Why do we have preference recoveries in insolvency? – updated

The High Court of Australia (Keane and Gleeson JJ) has granted the liquidators special leave to appeal from the Full Federal Court decision abolishing the peak indebtedness rule.

“KEANE J: Mr Evans [for the liquidators], I think so far as the importance of the question is concerned, you are probably pushing against an open door – speaking…..of course, but I think of more significance for your application might be a question as to whether the questions that you are posing, particularly the third, might be resolved against you on the basis of just a view of the facts of the case”.

The transcript is here: Bryant & Ors as Liquidators of Gunns Limited and Auspine Limited v Badenoch Integrated Logging Pty Ltd [2022] HCATrans 42 (18 March 2022) (austlii.edu.au)

A date for the one day hearing will be allocated in due course.

23 March 2022


In finding that the ‘peak indebtedness rule’ did not in fact exist, the Full Federal Court[1] in Badenoch v Bryant has also questioned the central aspect of its purported purpose that

“if the continuing business relationship commenced at the beginning of the running account (some years prior to 2012), questions may arise as to whether Badenoch “received” anything in relation to an unsecured debt at all. Expressed another way, if the single transaction is that evidenced by the whole of the running account, Badenoch appears to have supplied more than it has received, such that there could be no unfair preference”.

As the Court concluded, “whether that is the intended operation of the Act is a question that may be deferred to a case where the outcome depends upon it”.

A review of preference law?

That is but one significant question that would arise for those proposing a root and branch review of insolvency law.  Preference law tries to counter that aspect of voidable transactions involving unfairness between creditors; the other aspect being voidable transfers involving unfairness between the debtor and the creditors.[2]  Understanding that distinction is important to determining the rationale for different types of voidable transactions.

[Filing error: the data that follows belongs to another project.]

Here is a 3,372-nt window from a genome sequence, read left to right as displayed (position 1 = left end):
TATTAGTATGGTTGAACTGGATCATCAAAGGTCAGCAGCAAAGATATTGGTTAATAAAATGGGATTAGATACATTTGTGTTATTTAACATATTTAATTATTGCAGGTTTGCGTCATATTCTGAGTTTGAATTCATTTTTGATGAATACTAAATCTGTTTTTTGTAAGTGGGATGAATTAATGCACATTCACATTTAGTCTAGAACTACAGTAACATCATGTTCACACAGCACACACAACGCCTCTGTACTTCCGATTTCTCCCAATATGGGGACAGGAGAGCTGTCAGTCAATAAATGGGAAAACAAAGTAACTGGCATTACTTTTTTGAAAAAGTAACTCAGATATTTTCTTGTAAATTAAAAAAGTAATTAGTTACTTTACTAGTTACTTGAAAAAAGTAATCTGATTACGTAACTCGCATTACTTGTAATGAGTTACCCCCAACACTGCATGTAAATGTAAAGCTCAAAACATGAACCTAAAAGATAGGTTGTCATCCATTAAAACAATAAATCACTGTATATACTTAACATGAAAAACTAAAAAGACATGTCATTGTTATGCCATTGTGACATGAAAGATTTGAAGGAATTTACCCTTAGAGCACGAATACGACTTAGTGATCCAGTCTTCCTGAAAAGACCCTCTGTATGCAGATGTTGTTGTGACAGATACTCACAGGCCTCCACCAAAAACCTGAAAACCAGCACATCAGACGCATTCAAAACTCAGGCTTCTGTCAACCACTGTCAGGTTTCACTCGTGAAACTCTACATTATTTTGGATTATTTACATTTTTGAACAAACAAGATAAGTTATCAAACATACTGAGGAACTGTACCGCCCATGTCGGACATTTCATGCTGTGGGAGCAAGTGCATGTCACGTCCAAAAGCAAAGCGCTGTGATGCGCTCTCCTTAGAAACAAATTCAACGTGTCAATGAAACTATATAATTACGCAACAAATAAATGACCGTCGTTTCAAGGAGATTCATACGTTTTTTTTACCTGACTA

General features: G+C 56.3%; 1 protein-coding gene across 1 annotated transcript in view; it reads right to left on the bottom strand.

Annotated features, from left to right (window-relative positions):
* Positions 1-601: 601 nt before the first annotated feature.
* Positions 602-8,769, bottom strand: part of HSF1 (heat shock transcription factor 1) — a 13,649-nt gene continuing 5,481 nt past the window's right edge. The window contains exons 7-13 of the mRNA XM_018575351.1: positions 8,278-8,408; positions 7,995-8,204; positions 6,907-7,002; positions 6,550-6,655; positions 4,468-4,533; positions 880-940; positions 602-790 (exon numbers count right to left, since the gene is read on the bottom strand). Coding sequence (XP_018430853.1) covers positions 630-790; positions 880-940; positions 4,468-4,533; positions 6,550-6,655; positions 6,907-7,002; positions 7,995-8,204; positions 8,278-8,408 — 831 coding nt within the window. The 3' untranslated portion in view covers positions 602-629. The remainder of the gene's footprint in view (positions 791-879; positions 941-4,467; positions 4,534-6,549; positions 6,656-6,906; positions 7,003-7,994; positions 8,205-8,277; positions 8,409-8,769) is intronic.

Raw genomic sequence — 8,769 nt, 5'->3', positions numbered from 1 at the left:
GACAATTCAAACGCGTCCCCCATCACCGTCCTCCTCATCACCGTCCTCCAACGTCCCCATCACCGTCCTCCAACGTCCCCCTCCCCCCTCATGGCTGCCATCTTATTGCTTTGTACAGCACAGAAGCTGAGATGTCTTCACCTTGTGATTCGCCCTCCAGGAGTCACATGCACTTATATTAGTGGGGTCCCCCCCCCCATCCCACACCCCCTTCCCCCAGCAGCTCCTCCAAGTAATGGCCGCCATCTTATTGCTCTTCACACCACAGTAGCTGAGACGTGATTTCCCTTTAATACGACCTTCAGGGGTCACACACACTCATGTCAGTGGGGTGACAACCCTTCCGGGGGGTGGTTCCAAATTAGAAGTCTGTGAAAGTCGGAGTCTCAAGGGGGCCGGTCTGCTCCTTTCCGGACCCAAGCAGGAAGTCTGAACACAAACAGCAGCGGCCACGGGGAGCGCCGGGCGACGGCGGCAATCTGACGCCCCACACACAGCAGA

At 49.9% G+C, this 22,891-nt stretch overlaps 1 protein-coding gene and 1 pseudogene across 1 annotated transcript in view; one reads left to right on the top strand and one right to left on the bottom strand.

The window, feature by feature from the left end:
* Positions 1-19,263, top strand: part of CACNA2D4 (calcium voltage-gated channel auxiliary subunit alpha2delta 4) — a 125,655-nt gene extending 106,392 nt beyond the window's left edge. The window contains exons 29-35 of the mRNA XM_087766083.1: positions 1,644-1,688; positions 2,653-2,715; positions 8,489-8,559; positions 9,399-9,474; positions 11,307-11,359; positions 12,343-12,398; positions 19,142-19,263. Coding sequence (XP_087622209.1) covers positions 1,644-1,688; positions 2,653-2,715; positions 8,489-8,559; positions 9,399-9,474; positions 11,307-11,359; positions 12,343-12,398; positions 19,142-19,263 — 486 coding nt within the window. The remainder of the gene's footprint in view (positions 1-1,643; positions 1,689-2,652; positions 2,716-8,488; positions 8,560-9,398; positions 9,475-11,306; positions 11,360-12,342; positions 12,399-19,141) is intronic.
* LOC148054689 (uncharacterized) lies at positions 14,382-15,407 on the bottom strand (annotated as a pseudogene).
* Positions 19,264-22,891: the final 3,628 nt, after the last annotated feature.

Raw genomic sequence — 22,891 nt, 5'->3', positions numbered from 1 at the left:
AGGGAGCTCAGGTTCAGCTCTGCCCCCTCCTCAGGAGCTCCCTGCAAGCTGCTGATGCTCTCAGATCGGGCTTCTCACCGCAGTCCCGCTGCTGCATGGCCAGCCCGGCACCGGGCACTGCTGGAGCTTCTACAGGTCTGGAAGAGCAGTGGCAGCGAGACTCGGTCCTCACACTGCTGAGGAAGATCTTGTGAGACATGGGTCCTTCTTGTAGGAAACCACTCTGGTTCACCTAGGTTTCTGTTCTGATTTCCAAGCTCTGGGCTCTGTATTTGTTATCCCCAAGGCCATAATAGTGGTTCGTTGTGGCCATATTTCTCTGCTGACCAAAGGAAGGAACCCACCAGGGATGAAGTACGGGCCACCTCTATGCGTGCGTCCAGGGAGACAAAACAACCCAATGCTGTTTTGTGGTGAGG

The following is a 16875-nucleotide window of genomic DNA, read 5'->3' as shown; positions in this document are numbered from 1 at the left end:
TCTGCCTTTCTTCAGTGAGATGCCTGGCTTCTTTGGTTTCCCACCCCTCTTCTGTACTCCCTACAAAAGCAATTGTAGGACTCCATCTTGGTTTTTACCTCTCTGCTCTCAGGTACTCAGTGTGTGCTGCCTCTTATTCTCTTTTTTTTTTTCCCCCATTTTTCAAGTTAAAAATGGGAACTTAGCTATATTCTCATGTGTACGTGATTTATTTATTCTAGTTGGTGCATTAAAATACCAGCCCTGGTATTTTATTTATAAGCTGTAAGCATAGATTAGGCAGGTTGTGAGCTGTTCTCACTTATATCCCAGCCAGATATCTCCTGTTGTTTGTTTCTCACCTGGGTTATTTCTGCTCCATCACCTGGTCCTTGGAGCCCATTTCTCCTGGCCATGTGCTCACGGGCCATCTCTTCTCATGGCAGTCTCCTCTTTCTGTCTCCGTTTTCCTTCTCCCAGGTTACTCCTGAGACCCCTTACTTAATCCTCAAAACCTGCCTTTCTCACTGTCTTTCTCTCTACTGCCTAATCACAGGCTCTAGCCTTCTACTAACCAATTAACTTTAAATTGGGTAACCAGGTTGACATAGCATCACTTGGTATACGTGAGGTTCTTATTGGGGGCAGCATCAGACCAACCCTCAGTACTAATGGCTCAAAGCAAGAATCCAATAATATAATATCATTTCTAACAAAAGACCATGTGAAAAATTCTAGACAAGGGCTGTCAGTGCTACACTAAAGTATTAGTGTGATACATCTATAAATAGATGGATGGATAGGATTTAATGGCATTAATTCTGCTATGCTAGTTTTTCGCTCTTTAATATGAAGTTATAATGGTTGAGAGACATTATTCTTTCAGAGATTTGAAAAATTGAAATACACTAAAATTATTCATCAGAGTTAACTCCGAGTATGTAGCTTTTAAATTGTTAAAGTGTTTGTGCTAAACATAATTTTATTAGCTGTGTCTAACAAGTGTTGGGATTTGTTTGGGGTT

Preference law has several justifications, which seem good in theory, but which often don’t stand up under scrutiny or in practice, and some of which are naïve in behavioural terms.

One purported value of preference law in ‘deterring a race to the court-house’ of competing creditors has long been questioned. It sounds good in theory but would a creditor being offered payment refuse the money because some time down the track the debtor might go into insolvency, and a liquidator might make a claim and so contingently on? As one Court said,

“there is nothing compelling a creditor somehow to remain pure by shunning a payment in respect of which there exists some theoretical future possibility of its proving to be preferential. A normally motivated creditor would be inclined to accept such a payment conscious of any risk of disgorgement, and with fingers crossed to the extent indicated by the circumstances”.[3]

The aim of preference law to ensure equity between creditors is problematic.  The law can disadvantage creditors who take proper steps to mitigate their risks and who might otherwise seek to support a debtor through a difficult trading time, putting them on relevant notice of the debtor’s insolvency.[4] And while the idea that creditors who have used their power or influence to extract a payment from a struggling debtor should repay that money to benefit all has some sense of collective justice about it, much of the benefit of preference recovery is not known. There is no data, except what the industry holds and knows, including the extent to which preference claims are made and paid without court proceedings.

How much do creditors benefit?